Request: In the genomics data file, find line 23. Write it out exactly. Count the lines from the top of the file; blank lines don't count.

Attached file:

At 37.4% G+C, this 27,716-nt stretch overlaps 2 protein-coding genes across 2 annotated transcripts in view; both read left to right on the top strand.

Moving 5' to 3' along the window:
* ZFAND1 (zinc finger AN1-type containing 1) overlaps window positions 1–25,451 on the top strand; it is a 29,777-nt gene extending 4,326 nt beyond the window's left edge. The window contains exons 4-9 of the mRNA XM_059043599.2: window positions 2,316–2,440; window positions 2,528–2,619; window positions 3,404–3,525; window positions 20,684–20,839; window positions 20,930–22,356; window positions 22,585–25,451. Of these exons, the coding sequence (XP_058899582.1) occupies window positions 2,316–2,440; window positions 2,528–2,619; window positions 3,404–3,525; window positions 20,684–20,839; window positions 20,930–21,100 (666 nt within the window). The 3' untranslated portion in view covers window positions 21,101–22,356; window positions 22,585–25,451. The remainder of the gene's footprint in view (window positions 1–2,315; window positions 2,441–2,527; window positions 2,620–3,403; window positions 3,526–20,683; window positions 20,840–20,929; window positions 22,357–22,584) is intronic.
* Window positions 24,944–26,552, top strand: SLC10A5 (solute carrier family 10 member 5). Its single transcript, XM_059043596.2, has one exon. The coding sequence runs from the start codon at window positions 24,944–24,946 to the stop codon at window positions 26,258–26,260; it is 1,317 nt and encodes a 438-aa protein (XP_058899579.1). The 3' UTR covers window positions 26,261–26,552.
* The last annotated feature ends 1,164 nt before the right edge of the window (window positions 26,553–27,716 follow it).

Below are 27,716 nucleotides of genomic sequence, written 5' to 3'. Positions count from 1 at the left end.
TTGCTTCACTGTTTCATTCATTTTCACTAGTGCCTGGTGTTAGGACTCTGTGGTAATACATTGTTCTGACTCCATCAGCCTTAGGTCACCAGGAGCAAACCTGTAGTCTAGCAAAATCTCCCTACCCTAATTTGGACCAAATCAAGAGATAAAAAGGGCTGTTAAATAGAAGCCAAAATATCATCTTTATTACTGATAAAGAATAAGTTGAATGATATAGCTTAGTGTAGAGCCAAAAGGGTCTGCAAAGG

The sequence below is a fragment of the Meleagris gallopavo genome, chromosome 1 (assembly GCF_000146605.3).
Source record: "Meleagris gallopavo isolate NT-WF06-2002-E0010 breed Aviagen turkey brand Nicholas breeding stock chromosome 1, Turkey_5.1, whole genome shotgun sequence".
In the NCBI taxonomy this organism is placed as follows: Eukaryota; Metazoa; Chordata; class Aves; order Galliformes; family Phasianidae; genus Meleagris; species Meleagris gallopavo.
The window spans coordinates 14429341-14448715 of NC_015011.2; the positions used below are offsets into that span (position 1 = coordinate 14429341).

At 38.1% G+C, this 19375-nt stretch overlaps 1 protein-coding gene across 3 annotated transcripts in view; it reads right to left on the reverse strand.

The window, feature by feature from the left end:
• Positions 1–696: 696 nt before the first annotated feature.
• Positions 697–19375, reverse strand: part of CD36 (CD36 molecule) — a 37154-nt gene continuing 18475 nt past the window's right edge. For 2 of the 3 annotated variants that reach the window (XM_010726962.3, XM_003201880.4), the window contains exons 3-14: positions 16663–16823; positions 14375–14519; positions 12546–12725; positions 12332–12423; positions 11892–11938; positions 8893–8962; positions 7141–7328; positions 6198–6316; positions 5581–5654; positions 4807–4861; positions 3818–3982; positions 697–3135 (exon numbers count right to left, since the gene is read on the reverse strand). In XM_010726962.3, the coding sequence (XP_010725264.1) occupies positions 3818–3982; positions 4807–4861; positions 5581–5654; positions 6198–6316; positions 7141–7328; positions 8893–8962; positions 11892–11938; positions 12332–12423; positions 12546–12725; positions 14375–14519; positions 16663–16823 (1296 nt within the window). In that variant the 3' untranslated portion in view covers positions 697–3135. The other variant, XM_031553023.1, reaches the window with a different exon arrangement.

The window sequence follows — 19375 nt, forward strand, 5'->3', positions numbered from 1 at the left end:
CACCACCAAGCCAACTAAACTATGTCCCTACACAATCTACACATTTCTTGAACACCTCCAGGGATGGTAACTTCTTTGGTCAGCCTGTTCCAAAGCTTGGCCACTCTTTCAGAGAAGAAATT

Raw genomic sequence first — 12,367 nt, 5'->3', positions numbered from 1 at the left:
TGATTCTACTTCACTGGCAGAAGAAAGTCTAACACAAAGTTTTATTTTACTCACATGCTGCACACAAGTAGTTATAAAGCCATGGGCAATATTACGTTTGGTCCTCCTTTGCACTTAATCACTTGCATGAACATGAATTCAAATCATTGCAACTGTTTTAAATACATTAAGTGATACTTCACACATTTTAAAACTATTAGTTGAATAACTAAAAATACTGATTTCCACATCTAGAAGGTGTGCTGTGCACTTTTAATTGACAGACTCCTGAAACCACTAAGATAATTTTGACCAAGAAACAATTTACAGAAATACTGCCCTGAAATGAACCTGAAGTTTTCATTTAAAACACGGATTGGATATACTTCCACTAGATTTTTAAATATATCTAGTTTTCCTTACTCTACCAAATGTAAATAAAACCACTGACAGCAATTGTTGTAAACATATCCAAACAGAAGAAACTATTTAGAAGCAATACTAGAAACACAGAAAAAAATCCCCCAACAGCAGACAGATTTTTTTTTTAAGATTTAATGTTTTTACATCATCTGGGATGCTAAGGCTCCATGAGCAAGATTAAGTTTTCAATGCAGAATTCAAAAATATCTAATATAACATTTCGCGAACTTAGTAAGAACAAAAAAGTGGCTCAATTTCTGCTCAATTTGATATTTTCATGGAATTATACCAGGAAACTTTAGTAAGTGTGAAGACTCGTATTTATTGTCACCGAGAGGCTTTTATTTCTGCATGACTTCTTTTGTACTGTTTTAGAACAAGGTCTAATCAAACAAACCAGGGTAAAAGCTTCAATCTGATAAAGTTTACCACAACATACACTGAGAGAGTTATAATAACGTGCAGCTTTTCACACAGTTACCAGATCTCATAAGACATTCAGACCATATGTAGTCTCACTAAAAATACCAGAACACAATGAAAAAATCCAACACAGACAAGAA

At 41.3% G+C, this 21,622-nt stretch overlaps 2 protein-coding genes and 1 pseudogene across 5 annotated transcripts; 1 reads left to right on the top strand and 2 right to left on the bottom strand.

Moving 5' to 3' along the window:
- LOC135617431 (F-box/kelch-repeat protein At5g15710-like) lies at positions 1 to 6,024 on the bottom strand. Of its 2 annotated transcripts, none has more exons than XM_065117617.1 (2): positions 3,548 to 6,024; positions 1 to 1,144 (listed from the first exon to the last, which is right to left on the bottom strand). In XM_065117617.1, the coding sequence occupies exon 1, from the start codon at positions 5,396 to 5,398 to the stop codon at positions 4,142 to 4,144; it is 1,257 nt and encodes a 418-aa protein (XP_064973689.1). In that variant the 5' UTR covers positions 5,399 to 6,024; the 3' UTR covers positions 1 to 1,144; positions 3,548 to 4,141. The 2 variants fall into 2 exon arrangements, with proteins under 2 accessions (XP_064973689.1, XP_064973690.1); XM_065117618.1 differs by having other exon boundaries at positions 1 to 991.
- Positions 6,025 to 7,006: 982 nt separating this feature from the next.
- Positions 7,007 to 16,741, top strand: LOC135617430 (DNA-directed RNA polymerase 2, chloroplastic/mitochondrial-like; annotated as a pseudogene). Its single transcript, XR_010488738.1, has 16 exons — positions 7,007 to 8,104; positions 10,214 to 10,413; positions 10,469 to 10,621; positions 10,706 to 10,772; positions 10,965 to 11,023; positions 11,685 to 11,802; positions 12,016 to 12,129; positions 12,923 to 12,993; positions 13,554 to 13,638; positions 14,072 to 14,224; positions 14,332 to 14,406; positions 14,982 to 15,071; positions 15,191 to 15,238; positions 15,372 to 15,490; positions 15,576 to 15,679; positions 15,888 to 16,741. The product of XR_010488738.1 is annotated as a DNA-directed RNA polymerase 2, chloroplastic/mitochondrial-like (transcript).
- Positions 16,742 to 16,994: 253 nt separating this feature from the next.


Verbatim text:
- Positions 6,025 to 7,006: 982 nt separating this feature from the next.